The Teaching of Hebrew in European Universities
7th EAJS Summer Colloquium, Yarnton Manor, 18th to 20th July 2005
The 2005 Summer Colloquium, held at Yarnton Manor near Oxford, from 18 to 20 July, with generous assistance from the British Academy, was devoted to the question of the teaching of Hebrew in European universities. While a number of papers addressed aspects of the Hebrew language and its teaching, participants also discussed the present state of Hebrew in European universities. It very soon emerged that this is a timely, indeed urgent, subject for discussion. Speaker after a speaker painted a bleak picture of rapid and dramatic decline in the range and depth of Hebrew study available to students in different European countries (the sole exception being France). While not all European countries were represented at the Colloquium, there was no reason to suppose that the picture would be significantly different in the others.
Summaries of the various papers are given below, but the urgent concerns voiced at the colloquium demand to be given prominence at the outset of this report. The steep decline in Hebrew teaching was attributed not to a lack of interest but to reforms of university education, mainly stemming from the Bologna Accord, and to a funding crisis. Given the central place of Hebrew within Jewish Studies, the following manifesto was agreed by those present:
“We consider the teaching of Hebrew to be necessary for many central aspects of Jewish Studies, and therefore we call on the membership of the European Association of Jewish Studies to do all they can to ensure that in each country in Europe there is at least one centre where Hebrew is taught in depth.”
I shall come back to this manifesto at the end of my report. I have placed the text at the beginning to ensure maximum publicity and in the hope of stimulating an active debate and indeed some action.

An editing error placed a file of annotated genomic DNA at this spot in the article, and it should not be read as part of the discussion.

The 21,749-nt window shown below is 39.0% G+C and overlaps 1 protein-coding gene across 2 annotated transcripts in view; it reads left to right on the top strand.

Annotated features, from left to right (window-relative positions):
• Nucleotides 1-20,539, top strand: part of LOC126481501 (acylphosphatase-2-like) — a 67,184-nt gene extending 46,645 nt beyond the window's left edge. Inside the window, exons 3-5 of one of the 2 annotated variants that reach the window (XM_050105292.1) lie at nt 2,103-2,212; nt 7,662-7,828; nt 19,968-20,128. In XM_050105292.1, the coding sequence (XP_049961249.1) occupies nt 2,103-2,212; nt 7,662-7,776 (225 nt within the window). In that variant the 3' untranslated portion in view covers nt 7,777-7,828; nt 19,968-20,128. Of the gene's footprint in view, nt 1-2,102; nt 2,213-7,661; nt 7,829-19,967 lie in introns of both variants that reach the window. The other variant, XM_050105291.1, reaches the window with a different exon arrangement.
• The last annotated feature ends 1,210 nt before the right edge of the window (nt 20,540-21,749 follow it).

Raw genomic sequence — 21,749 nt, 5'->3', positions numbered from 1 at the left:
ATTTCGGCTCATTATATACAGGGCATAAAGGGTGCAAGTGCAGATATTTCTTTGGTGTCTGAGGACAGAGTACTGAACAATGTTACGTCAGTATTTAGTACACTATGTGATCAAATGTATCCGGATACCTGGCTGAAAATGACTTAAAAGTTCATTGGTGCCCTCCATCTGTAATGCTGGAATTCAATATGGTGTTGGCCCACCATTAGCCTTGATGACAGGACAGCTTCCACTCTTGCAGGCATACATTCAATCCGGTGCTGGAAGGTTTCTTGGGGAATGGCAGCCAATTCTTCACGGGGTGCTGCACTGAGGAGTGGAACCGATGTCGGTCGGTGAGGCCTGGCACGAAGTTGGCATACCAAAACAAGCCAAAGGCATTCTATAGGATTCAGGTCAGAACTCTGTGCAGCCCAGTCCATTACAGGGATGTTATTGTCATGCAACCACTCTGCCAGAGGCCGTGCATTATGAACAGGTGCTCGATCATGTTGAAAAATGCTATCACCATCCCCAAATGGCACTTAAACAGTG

The colloquium coincided with the publication by Peeters (Leuven) of the volume Jewish Studies and the European Academic World, edited by Albert van der Heide and Irene Zwiep, and containing the plenary lectures read at the VIIth Congress of EAJS in Amsterdam, July 2002. Albert van der Heide presented copies of the book to the three contributors present (Angel Sáenz-Badillos, Mauro Perani and Nicholas de Lange); the lectures contain a good deal of information about Hebrew teaching that is relevant to the discussions of the colloquium.
Turning now to the papers read at the colloquium, Mauro Perani (University of Bologna at Ravenna) began the proceedings with an illustrated lecture on “The Italian Geniza”, the name given to the extraordinarily rich discoveries of Hebrew manuscript materials reused in book bindings, mainly of notarial registers and cartularies of the later sixteenth and seventeenth centuries. Over 8000 fragments had been discovered so far.
Mauro Perani also delivered a paper on “The teaching of Hebrew language in Italy: Bible versus Judaism”. After the Council of Trent the study of the Hebrew Bible was opposed by the Catholic Church, and Hebrew largely disappeared from the universities and from Italian culture for some four centuries. Such Hebrew study as existed in the universities during this period was limited to biblical exegesis, and was cut off from Jewish studies. In the 19th century, following the First Vatican Council, the faculties of theology within public universities were abolished and theological study was henceforth confined to religious seminaries. As for Jewish scholars, they were expelled from the educational system under the 1938 Fascist racial laws, and so the remaining link between Hebrew and Jewish studies was severed. From the 1960s and the Second Vatican Council, however, the climate changed again, and there was a dramatic upsurge of interest in Judaism, leading to a strong revival of interest in Hebrew finding exaggerated expression in what the speaker called the ebraico-latria of some ‘interlinear’ Italian translations of the Old Testament, embodying such calqued phrases as ‘sacerdotare’ or ‘nell’osso di questo giorno’ (‘in the bone of this day’ rendering be-etzem ha-yom ha-zeh).